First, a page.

RELIGION AND SCIENCE.
The conflict between scientists and theologians, which began with the very birth of scientific research, has culminated in an acute struggle, and practically ended in the nineteenth century. Outside the Church of Rome, which persists in ignoring or distorting, for the edification of its Index-bound laity, the stages of scientific progress, it is generally recognised in educated circles that the many controversies which have filled the scientific literature of the century are practically settled.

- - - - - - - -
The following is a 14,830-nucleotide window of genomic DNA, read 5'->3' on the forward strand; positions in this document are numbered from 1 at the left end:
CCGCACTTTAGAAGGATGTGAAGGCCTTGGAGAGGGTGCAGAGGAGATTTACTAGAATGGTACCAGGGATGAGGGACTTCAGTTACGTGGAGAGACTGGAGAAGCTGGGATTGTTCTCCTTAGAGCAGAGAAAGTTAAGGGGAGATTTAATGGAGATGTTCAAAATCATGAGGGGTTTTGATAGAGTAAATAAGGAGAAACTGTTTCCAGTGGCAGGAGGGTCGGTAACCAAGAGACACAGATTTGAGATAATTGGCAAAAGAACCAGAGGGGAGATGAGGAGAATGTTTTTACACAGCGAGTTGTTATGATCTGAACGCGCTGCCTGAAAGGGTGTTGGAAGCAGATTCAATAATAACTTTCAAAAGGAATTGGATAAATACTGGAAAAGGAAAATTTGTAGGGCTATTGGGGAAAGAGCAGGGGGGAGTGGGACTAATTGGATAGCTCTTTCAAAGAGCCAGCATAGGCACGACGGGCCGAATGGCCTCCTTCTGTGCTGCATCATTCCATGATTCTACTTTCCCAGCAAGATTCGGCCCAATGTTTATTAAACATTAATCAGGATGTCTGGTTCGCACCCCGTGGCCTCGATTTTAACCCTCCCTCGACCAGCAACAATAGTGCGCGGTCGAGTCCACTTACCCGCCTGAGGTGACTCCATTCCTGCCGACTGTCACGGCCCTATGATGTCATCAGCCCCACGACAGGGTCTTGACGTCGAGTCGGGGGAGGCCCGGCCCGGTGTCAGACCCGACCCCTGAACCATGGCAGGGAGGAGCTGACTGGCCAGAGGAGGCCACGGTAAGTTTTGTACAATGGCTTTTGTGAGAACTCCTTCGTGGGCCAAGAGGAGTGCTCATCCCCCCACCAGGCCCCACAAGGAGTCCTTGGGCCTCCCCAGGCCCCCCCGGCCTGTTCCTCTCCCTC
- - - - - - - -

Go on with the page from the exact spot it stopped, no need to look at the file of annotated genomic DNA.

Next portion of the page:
Correctly speaking, of course, the entire movement of the Rationalists is a scientific movement. Theology, ethics, history, and philosophy all fall into the category of sciences. However, the name has been so familiarly appropriated to the group of empirical sciences, in the narrow sense of the term (for all useful science must be empirical), that the "conflict between science and religion" has come to be specifically applied to the group of controversies we are about to describe. Neither term is quite accurate, for "religion" now frequently receives a much wider interpretation, in which it cannot conflict with science, but is bound to make harmonious progress with it; however, the phrase is too familiar to need explanation. Setting apart, therefore, the historical, ethical, and metaphysical sciences which have united in a radical criticism of that form of traditional theism which is currently known as "religion," we shall consider the progress of the physical sciences, and these only in so far as they have entered into conflict with religion. Few will dispute that the positions held by physicists, astronomers, geologists, biologists, and anthropologists against the fervid attack of theologians have now passed into established facts or theories, and are beyond all